Lecturers’ reluctance to teach courses developed by third parties is a major obstacle to the “scaling-up” of higher education, according to a report published last year by a US-based educational consulting firm.
Interviews conducted at 25 institutions revealed that academics take pride in personally – although often laboriously – determining the content, methods and pacing of their courses. In the words of one, “nobody wants to give someone else’s speech”. The implication is that scripted and coordinated teaching stifles academic freedom.
Yet this fear rests on partly unchallenged assumptions. Chief among them is the belief that higher learning and standardisation cannot coexist; that open-ended teaching and learning are snuffed out by the tightly scripted pedagogy necessary to achieve economies of scale in higher education.
A second shortcoming of such doom-and-gloom scenarios is the fact that their origins typically lie in the imaginations of traditionally trained academics. People who become academics typically enjoyed being students in traditional settings, and they assume that the best way to teach is the way they were taught.
A close study of the Harvard Business School’s teaching model offers an opportunity to test both assumptions. The school’s experience indicates that selective, resource-rich educational institutions do not invariably opt for small-group tutorial instruction on the Oxbridge model. The sheer size and scope of the required first-year MBA curriculum at the school leads to a considerable degree of routinisation. Each year, 900 students take the same 10 modules or courses taught by about 70 academics.
For a new member of staff accustomed to an institutional policy of benign neglect of teaching, the fairly standardised and highly collaborative teaching practices at the school can be disorienting. Individuals teaching the first-year curriculum rarely choose the content of their classes. Across a given course (for example, marketing or finance), students read the same case material in preparation for each session, usually written by a member of the faculty and chosen or commissioned by a course leader. All teachers meet regularly with the course head to discuss how best to present the material; they frequently view taped sessions from previous years to help them “prep” their class.
Written teaching notes (available only to instructors) extend the script into the class discussion itself. Teaching notes give newer instructors the accumulated experience of past discussions of a given case. Most offer leading questions to kick off discussion, advice on how to move the class through the material, advance warning of the range of likely student responses, and tips for rescuing the conversation if it gets off track. Colour-coded seating charts tell instructors which of the 90 students to ideally call on to speak (based on past class participation).
In sum, much concerted effort goes into ensuring the consistent delivery of courses. Yet the teaching scripts and routines at the school deliberately leave some space for academics to reach their own conclusions about the material covered.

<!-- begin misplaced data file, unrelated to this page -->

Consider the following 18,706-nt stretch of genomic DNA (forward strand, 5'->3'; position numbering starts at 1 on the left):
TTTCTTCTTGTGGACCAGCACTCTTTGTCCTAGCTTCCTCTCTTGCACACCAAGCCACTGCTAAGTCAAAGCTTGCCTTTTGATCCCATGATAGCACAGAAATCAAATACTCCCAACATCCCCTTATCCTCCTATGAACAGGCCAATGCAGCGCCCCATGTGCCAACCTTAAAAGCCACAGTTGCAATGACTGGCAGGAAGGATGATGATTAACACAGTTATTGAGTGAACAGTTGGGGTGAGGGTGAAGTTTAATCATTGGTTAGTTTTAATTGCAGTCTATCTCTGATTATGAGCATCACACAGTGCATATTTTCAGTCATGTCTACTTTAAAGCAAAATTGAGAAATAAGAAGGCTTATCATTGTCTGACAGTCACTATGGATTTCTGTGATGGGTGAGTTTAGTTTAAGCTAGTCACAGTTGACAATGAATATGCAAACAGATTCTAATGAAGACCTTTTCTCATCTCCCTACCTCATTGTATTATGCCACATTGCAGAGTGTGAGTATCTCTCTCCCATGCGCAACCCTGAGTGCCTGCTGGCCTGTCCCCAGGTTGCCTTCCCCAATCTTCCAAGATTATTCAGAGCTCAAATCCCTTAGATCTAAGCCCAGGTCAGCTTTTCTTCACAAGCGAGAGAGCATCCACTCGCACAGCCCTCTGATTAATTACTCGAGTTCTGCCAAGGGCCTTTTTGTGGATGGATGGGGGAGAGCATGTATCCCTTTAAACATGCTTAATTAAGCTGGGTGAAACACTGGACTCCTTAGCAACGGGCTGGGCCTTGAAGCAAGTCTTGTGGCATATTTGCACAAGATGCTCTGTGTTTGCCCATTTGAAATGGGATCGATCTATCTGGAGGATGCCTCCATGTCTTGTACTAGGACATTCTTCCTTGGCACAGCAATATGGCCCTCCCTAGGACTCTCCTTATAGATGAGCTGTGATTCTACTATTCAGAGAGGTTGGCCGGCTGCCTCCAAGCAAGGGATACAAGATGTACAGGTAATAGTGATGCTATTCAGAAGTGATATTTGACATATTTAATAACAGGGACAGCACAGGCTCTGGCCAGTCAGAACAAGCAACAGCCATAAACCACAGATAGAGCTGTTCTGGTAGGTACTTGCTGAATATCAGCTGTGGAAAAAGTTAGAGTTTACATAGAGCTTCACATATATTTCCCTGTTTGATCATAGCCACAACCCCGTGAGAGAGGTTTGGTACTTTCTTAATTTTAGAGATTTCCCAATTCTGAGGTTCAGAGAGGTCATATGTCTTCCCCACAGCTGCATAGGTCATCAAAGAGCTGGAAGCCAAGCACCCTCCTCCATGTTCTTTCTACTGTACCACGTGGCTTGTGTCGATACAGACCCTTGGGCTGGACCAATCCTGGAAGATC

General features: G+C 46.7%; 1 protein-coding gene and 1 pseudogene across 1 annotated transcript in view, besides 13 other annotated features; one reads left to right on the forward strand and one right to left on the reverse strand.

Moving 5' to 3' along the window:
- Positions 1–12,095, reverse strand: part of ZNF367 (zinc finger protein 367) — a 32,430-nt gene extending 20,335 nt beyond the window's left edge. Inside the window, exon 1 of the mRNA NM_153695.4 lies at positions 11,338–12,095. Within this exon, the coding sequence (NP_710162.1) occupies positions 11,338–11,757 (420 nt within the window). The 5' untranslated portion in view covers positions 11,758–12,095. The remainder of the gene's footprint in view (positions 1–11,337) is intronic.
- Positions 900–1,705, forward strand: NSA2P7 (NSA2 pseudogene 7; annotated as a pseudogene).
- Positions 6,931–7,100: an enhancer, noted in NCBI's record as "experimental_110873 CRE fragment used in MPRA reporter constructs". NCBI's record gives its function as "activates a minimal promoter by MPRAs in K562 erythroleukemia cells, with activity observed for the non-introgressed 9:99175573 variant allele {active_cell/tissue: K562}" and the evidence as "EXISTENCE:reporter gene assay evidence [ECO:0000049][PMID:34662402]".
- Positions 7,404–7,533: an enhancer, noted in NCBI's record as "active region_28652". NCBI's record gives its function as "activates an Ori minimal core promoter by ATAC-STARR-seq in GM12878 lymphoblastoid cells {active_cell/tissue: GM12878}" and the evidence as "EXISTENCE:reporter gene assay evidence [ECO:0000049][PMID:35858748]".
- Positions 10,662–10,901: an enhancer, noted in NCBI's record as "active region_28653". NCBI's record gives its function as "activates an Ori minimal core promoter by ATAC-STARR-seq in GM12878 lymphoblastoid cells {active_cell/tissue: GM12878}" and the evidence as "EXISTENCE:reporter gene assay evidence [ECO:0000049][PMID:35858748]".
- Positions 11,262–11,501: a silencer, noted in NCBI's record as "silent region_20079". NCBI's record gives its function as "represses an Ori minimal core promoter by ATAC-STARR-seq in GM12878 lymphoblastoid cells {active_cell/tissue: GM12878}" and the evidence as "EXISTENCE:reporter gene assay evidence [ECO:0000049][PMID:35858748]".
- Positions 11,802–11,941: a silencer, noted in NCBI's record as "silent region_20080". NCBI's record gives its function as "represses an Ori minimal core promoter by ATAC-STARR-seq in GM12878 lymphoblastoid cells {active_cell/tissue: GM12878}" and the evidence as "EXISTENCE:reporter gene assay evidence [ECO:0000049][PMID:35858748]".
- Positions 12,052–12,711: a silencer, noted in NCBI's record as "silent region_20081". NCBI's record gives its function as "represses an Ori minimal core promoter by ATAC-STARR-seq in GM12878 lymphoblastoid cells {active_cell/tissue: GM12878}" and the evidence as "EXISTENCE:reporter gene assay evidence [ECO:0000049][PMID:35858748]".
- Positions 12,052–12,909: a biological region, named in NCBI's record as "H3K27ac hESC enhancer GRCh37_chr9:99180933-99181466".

Take the case studies and teaching notes. Matters of delivery are indeed carefully scripted, but far from fully predetermining outcomes, the teaching notes support – even mandate – the development of partially discretionary behaviour. They favour questions rather than answers and scrupulously avoid codifying in writing a particular point of view.
The effect of all the extensive scripted preparation, paradoxically, is to create moments of unscripted “discovery”. With different instructors and the varying composition of a given class, sessions using identical scripts often end up being quite different. In one more surprising example, when discussing a fraud case, one student who was gently questioned by a faculty member openly acknowledged that she had personally taken part in a dubious accounting practice. The class saw that day that, in some circumstances, “good” people can exhibit very poor judgement – a learning outcome that was absent from the teaching note.
Harvard Business School’s model suggests that the scaling-up of higher learning does not necessarily stifle academics’ voices. It shows that carefully written scripts can create space or the needed silence for agency. Contrary to received wisdom, routines do not merely constrain; they can also enable. Moreover, venerable institutions do not always favour unscripted, instructor-centred education.
That said, the cost of filling the voids left by the script might prove higher for some than for others. We posit that teachers from backgrounds that are less represented on the faculty may want to speak in a way that resonates with the school’s broader culture but might find it more difficult to do so.
Not everyone might thrive in such a teaching environment, but the school’s example indicates that with sufficient resources it may be possible to scale up higher education without requiring academics to “give someone else’s speech”. Standardisation does not always rule out agency, and buds of freedom can still bloom in scripted settings.